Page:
Private Ohio college confiscates independent student newspaper

OHIO — The president of Cedarville University and another top administrator confiscated copies of an independent student publication as they were being distributed by students on campus Wednesday.

Zach Schneider, The Ventriloquist’s editor-in-chief, said he and another student were distributing copies of the paper like usual when Thomas White, the university’s president, and Jonathan Wood, the vice president of student life and Christian ministries, came up to them and took the stack of papers they were each carrying.

“I wasn’t going to get into a tug-of-war with the administration, so I let the copies go,” Schneider said. After that, Wood picked up a box that held more copies of the paper and the two started to walk away, Schneider said.

“I walked after them and asked if I could have the papers back,” Schneider said. “They were like, ‘you can’t distribute those,’ and I said, ‘well yeah, but can I have them back?”

White told him no, “they’re being confiscated,” Schneider said.

The Ventriloquist is required to get permission to distribute materials, the same as any other outside organization, said Mark Weinstein, a spokesman for the private university. Weinstein said that has been the policy for some time, but he did not know where the policy was documented. It is not explained in the student handbook.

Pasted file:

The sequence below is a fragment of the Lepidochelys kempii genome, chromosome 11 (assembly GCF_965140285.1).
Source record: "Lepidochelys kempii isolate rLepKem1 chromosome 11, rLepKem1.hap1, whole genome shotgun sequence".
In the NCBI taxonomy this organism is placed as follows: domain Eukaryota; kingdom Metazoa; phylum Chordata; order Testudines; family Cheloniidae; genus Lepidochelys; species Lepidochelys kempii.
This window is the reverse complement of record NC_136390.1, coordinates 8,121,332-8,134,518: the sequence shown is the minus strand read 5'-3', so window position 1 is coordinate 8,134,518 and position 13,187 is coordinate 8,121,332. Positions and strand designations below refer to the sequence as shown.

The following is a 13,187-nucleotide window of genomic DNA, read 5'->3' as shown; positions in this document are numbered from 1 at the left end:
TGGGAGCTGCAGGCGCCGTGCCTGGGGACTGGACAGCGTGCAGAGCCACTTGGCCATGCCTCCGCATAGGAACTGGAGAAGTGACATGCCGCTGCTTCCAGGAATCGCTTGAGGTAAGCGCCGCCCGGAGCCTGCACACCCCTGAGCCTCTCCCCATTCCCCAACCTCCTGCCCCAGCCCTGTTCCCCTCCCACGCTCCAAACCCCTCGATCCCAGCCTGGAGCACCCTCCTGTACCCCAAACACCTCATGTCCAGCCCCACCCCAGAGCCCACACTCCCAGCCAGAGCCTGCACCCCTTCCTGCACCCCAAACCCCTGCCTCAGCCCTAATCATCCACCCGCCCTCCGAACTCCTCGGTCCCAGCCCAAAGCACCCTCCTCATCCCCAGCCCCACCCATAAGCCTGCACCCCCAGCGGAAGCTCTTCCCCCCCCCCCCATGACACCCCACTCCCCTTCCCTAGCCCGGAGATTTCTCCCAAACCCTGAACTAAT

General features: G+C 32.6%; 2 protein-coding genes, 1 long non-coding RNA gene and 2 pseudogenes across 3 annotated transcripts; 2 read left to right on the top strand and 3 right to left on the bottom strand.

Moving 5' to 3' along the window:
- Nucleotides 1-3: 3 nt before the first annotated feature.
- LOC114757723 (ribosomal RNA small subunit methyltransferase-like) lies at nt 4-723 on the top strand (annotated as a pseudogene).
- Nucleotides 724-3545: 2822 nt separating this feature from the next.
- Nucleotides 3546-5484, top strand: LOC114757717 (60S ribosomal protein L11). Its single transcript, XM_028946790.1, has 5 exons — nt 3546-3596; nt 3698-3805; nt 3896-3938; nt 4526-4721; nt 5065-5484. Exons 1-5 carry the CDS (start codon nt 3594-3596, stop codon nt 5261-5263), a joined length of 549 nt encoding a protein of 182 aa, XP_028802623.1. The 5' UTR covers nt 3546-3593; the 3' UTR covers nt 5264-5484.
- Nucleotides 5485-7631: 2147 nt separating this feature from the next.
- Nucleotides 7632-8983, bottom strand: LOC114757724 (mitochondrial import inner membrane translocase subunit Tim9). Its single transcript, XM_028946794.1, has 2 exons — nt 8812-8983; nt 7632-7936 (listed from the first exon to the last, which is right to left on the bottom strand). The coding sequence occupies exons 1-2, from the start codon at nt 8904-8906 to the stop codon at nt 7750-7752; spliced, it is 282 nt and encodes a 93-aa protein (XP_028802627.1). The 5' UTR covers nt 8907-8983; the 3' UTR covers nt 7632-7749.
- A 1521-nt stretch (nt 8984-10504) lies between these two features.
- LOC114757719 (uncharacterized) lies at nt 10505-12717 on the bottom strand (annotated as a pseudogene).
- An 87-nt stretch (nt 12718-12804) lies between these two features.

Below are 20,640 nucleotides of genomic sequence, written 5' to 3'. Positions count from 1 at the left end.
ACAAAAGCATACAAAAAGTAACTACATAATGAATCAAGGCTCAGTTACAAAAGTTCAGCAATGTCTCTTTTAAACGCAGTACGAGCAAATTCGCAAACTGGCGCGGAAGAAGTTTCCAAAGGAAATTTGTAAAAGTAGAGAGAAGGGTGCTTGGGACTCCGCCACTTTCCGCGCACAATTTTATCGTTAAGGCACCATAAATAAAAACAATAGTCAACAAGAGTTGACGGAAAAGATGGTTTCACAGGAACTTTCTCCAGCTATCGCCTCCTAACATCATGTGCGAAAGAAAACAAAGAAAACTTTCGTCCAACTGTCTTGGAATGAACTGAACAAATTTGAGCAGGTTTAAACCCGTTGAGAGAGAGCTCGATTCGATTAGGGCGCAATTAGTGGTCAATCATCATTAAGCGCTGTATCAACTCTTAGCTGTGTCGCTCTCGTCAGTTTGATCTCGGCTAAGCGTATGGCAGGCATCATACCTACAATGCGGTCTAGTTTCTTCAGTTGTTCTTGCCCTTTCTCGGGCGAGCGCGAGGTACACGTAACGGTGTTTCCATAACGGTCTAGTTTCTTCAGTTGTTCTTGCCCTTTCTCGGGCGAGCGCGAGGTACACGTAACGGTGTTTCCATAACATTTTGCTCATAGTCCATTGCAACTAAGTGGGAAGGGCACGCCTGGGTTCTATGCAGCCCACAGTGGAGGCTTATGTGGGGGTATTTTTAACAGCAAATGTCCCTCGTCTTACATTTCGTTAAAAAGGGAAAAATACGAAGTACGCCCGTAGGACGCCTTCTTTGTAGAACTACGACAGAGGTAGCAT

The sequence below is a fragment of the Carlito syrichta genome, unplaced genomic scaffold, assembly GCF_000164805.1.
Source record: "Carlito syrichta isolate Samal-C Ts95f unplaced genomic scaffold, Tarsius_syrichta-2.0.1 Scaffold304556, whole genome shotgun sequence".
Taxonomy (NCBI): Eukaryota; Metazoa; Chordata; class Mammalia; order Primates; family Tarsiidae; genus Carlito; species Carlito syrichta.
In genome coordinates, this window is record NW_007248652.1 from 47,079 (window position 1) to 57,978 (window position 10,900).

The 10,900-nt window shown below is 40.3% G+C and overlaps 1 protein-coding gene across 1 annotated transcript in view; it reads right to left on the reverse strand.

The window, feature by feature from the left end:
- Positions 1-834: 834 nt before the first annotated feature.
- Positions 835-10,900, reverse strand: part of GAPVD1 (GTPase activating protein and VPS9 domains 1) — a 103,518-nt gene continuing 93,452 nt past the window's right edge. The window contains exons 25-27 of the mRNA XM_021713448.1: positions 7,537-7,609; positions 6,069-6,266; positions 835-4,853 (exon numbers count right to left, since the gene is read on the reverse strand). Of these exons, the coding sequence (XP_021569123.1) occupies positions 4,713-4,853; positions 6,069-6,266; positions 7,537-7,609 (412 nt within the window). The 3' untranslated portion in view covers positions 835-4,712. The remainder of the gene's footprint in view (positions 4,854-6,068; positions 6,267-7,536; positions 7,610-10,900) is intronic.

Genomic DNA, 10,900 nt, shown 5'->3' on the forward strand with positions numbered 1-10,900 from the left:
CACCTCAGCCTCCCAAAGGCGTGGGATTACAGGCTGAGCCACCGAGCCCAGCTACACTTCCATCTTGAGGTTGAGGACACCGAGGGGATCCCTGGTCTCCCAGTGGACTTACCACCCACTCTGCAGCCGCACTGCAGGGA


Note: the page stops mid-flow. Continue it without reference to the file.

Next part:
Weinstein said administrators confiscated this issue because they had learned when The Ventriloquist planned to distribute — something they did not know in advance of the previous issues. The Ventriloquist comes out one to two times a semester, and was last published in February, Schneider said.

“If they didn’t have the advanced notice, it would have gone out,” Weinstein said.

The Ventriloquist, which is funded with a grant from Generation Progress, was founded in 2010 to give students a place to express themselves, Schneider said. He oversees the paper, which solicits contributors from students and alumni, and a few volunteers help distribute each issue.

“The primary purpose of the publication is to provide perspectives and opinions that are not given a platform elsewhere on campus,” Schneider said.

The February issue featured a first-person account of a student who said he was removed from campus leadership positions after administrators learned he was gay. In the most recent issue, a student wrote critically about how administrators reacted after learning she had confided her feelings of depression and thoughts of suicide to friends.

Weinstein said the policy violation was the only thing that triggered the confiscation, and not the paper’s content.

“I know the university supports free thinking and discussions on topics,” he said.

Going forward, The Ventriloquist will need permission from the Office of Student Life to distribute. Weinstein said he couldn’t speculate as to whether the publication would be allowed to distribute in the future.

Schneider, a senior, is stepping down as editor after this issue and isn’t sure what will happen to the publication.

Contact Gregory by email or at (703) 807-1904 ext. 125.